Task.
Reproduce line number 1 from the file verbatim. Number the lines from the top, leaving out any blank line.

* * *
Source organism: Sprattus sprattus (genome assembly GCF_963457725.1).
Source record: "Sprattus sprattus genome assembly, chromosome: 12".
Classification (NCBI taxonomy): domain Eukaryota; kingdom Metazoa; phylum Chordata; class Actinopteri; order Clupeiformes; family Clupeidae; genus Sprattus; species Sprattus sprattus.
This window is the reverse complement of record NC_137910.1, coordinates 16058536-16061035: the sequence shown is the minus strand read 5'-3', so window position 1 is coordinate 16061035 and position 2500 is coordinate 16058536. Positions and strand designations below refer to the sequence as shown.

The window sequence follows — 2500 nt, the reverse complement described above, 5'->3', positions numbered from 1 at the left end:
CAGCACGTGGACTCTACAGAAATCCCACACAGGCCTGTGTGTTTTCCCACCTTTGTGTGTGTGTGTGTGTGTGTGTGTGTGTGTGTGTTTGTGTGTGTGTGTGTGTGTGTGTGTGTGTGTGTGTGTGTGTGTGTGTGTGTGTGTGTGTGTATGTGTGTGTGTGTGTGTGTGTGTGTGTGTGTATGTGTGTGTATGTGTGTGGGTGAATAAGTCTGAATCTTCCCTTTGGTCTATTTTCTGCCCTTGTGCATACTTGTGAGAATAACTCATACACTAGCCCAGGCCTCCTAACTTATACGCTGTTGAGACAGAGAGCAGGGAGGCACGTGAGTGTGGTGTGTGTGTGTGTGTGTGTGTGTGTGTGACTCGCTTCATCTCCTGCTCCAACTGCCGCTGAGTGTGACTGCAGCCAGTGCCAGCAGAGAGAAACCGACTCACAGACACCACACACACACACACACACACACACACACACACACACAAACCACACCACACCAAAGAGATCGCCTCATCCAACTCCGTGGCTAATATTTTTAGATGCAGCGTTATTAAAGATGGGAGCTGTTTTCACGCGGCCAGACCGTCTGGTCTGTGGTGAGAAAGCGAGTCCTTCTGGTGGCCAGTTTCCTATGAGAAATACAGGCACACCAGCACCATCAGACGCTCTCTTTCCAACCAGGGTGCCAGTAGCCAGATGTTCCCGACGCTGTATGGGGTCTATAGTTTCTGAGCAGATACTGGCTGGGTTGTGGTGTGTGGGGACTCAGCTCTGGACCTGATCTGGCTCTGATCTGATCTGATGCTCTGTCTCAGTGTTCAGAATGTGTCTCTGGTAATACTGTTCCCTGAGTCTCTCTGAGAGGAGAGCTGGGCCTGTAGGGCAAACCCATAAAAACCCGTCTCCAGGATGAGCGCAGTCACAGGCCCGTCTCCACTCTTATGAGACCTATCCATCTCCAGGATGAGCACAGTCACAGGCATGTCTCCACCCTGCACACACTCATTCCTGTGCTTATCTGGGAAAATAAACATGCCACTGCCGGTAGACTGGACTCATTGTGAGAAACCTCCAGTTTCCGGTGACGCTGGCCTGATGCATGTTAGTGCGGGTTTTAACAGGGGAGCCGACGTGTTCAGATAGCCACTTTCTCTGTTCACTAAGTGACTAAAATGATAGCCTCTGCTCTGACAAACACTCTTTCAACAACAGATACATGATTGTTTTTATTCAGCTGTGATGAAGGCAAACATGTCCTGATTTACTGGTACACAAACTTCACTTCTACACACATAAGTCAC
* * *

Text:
Source organism: Sprattus sprattus (genome assembly GCF_963457725.1).